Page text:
Elitarian review of Shock! Horror!

Published: 07/10/2010

I have to say right up front that the rating I assigned to this release has very much to do with the fact that Shock! Horror! is a single release, totalling less than sixteen minutes, thus there’s not a large amount of material on offer here to be analyzed. Out of the four tracks present, the first one – the title track – is a song taken from Synoiz’s debut Ambients, the second one is a previously unreleased track, whilst the last two are alternative versions of the first song, and, after hearing some Ambients’ samples on his webpage, I have to say that Shock! Horror! is a bit of a misleading presentation for a person who, like me, is new to the work of this man.

Synoiz is the name given to the solo project of Sunderland ‘undiscovered mass murderer’ Graeme Donaldson, centred around his insubordinate Dark Ambient manipulations inspired by game soundtrack composers, nuclear catastrophes and… Lady GaGa. As one might guess, Donaldson is not your average by-the-numbers kind of Artist, and as far as I could hear, this showed with enough clarity from the almost schizophrenic eclecticism found on Ambients, where breathy and ethereal tunes were thrown in the same cauldron together with synth-pop regurgitations and dark nightmarish shades; probably too many musical nuances on display to be represented and embodied by a single track. And that leads us to Shock! Horror!, one of Donaldson’ s latest crimes – to be precise, this 4-track digital single represents his way of celebrating Ambients’ first anniversary, which he does by extrapolating the homonymous track from the album and releasing it separately with a previously unreleased song, a John Carpenter-inspired Sinister Mix and an Acoustic Edit.

In the press release, the song Shock! Horror! is likened  to a ‘wall of shrieking synths and anguished wails and sobs’, and, as far as creative descriptions go, this one comes across as quite eloquent. The loss of innocence and the various events that can force us to make the decisive leap into adulthood form the backdrop for Donaldson’s work on this track, and he uses caustic and morbid multilayered Ambient noise to convey the sense of estrangement and despair this stage of life brings forth, and most of all the harshness of the real world. Although I can somehow grasp the symbolic intent behind this initiative, I think that the decontextualization could affect negatively the process of decoding the song, which is, after all, part of a wider concept explored in Ambients, that deals with the general transition from the innocence of childhood to the bitterness and disillusion of maturity. Moreover, it doesn’t either do justice to Donaldson’s unhealthy sense of creativity. Probably this single release is mostly meant as an expedient to ensnare as many innocent victims as possible into the instable world of Synoiz, in this case I’d strongly recommend them to approach this as a teaser to what Ambients has to offer, because it doesn’t completely illustrate the quirky and pleasantly unconventional nature of Donaldson’s work.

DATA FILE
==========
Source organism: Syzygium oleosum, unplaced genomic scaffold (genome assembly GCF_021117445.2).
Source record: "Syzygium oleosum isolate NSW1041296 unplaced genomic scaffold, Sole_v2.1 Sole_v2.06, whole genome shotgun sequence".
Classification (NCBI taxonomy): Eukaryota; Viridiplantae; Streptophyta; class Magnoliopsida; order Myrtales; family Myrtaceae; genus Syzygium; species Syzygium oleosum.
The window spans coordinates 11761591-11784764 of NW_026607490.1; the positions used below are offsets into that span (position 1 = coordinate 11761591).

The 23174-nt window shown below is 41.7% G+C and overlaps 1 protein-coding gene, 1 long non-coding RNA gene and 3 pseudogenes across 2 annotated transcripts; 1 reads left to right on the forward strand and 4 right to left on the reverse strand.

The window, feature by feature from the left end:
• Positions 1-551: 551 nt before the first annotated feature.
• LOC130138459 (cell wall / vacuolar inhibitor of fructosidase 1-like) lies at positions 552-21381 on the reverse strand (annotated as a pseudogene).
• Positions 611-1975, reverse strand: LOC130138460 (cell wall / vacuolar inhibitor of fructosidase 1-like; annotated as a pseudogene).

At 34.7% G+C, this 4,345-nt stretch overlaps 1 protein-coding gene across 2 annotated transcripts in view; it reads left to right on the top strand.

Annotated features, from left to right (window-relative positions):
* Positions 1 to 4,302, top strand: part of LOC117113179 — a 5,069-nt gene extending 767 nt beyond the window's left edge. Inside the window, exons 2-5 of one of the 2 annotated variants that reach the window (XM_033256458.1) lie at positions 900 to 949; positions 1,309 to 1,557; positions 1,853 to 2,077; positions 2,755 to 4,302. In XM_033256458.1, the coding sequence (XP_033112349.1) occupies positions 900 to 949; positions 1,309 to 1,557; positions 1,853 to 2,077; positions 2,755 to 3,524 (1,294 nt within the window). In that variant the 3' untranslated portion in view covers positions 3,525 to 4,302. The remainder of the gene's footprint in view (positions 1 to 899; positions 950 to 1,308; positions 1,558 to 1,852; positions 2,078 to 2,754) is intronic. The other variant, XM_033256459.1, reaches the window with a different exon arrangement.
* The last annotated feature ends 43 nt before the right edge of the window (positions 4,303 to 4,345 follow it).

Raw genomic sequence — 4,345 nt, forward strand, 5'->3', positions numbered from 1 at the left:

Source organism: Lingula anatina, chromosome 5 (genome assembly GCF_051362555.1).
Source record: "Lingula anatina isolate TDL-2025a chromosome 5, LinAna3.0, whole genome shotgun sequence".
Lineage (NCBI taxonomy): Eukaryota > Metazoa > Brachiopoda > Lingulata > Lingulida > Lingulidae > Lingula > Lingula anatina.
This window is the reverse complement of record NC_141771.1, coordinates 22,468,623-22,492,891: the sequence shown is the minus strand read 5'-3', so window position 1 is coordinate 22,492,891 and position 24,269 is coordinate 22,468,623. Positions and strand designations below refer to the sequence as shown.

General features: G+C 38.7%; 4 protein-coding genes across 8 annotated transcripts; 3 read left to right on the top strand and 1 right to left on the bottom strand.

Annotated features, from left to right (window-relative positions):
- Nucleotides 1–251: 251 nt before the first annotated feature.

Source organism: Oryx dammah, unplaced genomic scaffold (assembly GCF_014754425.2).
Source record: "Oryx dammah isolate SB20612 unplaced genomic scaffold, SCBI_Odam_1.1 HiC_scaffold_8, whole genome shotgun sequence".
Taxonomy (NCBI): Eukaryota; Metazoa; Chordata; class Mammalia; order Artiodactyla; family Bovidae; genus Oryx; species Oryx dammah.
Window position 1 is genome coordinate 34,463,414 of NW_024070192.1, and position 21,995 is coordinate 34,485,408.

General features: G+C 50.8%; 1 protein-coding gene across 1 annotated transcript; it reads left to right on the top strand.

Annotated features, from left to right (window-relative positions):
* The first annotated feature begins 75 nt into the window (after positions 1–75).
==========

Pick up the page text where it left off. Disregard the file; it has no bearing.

With this being said, I think that Synoiz definitely has the potential to become a  force to be reckoned with in the underground meanders of the Ambient realm if Donaldson will be capable to play his cards right and possibly provide us with even deeper insights in the psychologically instable side of his mind.